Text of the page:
Now once the initial testing and setup phase is done... run the test again at different aircraft weights, flap settings and density altitudes. You will find out the use of the LRI device is independent of the aircraft weight and density altitude... it's just that simple!
For liftoff once the needle transitions out of the red zone into the white zone... there will be adequate wing lift to be safely rotate in a safe flight attitude without a stall occuring! Do your testing...
 
Click for larger view...

June 1, 2007
Lift Reserve Indicator Gauge... is a Dwyer Minihelic II" Part Number: 2-5002 (0-2" H2O) purchased from Surplus Center or from Dwyer Instruments! The Gauge Face does not come with the colored face markings, it must be modified with the required indicator markings.

Click for larger view...

June 1, 2007
Lift Reserve Indicator gauge... with a(PDF File) LRI Gauge Faces to be applied to gauge face...

Click for larger view...

June 1, 2007
Lift Reserve Indicator gauge, with the new face applied...

 
Click for larger view...

June 1, 2007
Lift Reserve Indicator Probe... I purchased the probe from John Bolding(CH701 builder in Texas) for $35US, he was making them. It should be noted that it is not a heated probe...

Click for larger view...

June 1, 2007
Lift Reserve Indicator gauge, probe and some of the tubing needed to install. For more information on the LRI use and installation check out this Builder web site or Lift Reserve Indicator web site...

Click for larger view...

June 1, 2007
LRI Probe drawing Found this drawing on the internet somewhere, click for larger view...

 
 
Click for larger view...

May 19,2012:
Lift Reserve Indicator Probe and mounting plate, made out of 0.032 along with mounting angles...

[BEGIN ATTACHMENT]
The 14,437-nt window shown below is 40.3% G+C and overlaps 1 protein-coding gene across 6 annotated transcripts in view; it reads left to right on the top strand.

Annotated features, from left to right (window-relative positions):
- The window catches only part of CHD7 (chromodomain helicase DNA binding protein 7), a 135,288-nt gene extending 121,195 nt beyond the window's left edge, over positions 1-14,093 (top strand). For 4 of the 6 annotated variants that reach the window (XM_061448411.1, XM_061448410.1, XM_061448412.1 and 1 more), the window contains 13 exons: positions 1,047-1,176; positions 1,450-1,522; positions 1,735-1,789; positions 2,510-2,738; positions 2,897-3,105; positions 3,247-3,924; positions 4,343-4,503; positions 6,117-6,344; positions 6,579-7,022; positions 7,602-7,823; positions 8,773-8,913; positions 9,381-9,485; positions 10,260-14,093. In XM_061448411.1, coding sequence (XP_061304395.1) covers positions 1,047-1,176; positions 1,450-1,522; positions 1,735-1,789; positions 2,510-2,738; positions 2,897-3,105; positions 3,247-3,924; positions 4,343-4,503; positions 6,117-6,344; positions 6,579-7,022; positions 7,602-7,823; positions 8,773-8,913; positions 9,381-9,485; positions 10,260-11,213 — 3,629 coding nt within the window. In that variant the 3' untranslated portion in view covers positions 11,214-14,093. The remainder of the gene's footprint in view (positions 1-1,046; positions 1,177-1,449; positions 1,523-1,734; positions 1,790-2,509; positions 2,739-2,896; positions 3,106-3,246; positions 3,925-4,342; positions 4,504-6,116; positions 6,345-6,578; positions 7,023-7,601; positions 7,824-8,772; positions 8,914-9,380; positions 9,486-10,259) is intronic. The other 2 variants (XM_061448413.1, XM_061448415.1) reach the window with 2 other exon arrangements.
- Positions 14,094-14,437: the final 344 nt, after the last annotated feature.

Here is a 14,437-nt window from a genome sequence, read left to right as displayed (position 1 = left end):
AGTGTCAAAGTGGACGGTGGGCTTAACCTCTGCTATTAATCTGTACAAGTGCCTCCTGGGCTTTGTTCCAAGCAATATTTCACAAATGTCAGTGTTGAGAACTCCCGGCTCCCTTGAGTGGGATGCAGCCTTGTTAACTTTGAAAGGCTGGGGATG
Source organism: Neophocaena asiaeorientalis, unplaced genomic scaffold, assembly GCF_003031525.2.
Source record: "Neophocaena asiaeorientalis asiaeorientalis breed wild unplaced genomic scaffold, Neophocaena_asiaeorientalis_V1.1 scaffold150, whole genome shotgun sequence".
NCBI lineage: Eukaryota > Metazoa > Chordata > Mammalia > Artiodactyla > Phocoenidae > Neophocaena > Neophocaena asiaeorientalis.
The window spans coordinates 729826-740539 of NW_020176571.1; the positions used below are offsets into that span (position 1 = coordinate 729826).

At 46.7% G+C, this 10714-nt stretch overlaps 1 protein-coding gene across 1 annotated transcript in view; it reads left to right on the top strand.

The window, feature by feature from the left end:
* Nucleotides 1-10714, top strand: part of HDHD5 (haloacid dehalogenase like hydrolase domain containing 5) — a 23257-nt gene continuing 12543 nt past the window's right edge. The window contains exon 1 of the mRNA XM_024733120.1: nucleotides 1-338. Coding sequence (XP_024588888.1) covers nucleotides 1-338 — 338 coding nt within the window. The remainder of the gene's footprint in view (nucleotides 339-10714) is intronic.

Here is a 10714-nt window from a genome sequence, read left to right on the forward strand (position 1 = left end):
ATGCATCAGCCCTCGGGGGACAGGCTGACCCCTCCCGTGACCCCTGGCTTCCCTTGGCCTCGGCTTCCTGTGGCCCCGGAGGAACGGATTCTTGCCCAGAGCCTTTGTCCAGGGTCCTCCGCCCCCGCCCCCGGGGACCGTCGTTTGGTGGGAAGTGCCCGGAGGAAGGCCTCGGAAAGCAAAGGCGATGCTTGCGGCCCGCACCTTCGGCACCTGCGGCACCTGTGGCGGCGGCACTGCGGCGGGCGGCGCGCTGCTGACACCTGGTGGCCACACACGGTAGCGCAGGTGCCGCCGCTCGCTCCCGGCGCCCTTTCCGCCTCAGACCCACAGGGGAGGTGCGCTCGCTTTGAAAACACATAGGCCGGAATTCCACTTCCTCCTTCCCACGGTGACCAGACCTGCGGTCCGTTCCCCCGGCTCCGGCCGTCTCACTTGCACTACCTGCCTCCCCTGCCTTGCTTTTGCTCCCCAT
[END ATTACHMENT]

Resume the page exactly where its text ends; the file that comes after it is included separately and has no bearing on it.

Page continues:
Click for larger view...

May 19,2012:
Lift Reserve Indicator Gauge mount and Probe wing mounting plate along with assembly parts... require about 25' of 3/16" hose for installation from the wing to the panel!

Click for larger view...

May 19,2012:
Lift Reserve Indicator Gauge and Probe mounted... The Indicator gauge is mounted on the glare shield in full view of the pilot! The Probe is mounted on the underside of the wing out of the prop wash. The adjustment angle is set by calibration with a starting point at 50 degrees down from the underside of the wing. The mount is designed with a Probe range of 45 to 90 degrees!

 
Click for larger view...

May 19,2012:
Lift Reserve Indicator Gauge mount and Probe wing mounting plate along with assembly parts... another view

Click for larger view...

May 19,2012:
LRI Gauge Mount drawing... made out of 0.063 aluminum. Gauge to be mounted on the glareshield directly in front of the driver...!

Click for larger view...

May 19,2012:
LRI Probe showing the minimum 45 degree angle... best to start calibration at 50 degrees...

 
Click for larger view...

May 19,2012:
LRI Probe showing the maximum 90 degree angle... best to start calibration at 50 degrees...

Click for larger view...

May 19,2012:
LRI Probe Typical Install - approximately 15% to 30% of wing chord... back from the leading edge...

 

 
Page 1
Lift Reserve indicator: 1 |
 
Air Mail...


Home ][ Favorite Links ][ Local Weather ][ FAQ ][ E-Mail
Copyright© 2008-2015 Ron Leclerc CH701 Project
WebMaster